As the normal force increases the Hertz stress, i.e. the highly localized stress created by the contact, will increase. This decreases the constriction resistance since there are now more and larger paths for the signal to travel through. Since the contacting surfaces are wider, the current can more easily pass through any film that might exist. Therefore, the film resistance decreases as well.

In figure 3.2, the relationship between contact force and contact resistance is represented. It is noticeable that at very high contact forces, most of the total resistance of the contact is formed by the bulk resistance.


Figure 3.1: Representation of the bulk and contact resistance, the latter detached in its two components (left); effect of increasing the contact force, which allows the current to travel much easily (right).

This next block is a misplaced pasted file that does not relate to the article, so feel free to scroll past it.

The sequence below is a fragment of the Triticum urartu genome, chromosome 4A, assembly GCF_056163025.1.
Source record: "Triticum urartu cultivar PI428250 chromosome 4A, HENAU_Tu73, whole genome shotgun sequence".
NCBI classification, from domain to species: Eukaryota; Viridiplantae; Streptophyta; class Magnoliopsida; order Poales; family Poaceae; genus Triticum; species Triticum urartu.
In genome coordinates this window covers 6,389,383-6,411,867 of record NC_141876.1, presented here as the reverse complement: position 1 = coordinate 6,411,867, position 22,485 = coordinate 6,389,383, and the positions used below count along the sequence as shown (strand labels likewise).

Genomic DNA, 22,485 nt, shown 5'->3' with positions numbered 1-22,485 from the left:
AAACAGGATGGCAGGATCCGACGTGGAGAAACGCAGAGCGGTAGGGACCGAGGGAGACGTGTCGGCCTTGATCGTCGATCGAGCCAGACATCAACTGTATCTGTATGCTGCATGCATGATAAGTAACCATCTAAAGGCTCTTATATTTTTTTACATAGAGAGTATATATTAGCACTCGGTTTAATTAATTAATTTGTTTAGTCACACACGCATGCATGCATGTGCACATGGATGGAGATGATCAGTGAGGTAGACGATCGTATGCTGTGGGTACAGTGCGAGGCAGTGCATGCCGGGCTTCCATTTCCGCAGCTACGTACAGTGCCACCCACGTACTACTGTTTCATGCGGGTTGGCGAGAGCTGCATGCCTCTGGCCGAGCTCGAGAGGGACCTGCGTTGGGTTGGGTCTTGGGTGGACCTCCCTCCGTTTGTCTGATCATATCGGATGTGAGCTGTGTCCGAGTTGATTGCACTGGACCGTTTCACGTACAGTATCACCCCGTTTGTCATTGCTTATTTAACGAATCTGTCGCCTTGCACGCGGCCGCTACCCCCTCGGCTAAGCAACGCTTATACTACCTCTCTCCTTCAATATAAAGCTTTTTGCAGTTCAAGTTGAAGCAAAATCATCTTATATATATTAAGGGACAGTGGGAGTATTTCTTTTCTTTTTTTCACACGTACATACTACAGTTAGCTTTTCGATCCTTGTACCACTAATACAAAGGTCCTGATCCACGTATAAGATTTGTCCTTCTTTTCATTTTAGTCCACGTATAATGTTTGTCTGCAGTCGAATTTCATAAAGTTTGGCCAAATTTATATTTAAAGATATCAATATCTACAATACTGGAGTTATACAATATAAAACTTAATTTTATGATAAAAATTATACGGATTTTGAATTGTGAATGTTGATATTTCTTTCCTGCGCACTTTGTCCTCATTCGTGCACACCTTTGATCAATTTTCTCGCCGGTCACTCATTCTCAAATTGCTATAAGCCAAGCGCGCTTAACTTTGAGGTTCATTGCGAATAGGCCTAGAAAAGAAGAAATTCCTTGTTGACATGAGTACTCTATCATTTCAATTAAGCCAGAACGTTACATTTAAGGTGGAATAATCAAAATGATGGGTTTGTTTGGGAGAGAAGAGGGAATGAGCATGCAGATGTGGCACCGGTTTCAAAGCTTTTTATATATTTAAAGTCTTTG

Figure 3.2: Representation of the contact resistance as a function of the contact force.

3.1.1. Arcing

Arcing is a phenomenon by which a current can travel across a gap between electrically charged surfaces such as the two contact surfaces on a separated electrical connector, see detail in figure 3.3. Arcing can occur upon both the opening and the closing of a contact interface.

An electrical switch allows passage of a current across the contact interface when it is in a closed position. Due to a contact resistance there exists a voltage across the contact interface. When a switch is opened, the current stops flowing but at the same time a large voltage difference can be maintained across the gap when the switch is in open position. This voltage can induce an arc across the gap between the contacts surfaces, in case of electrical breakdown.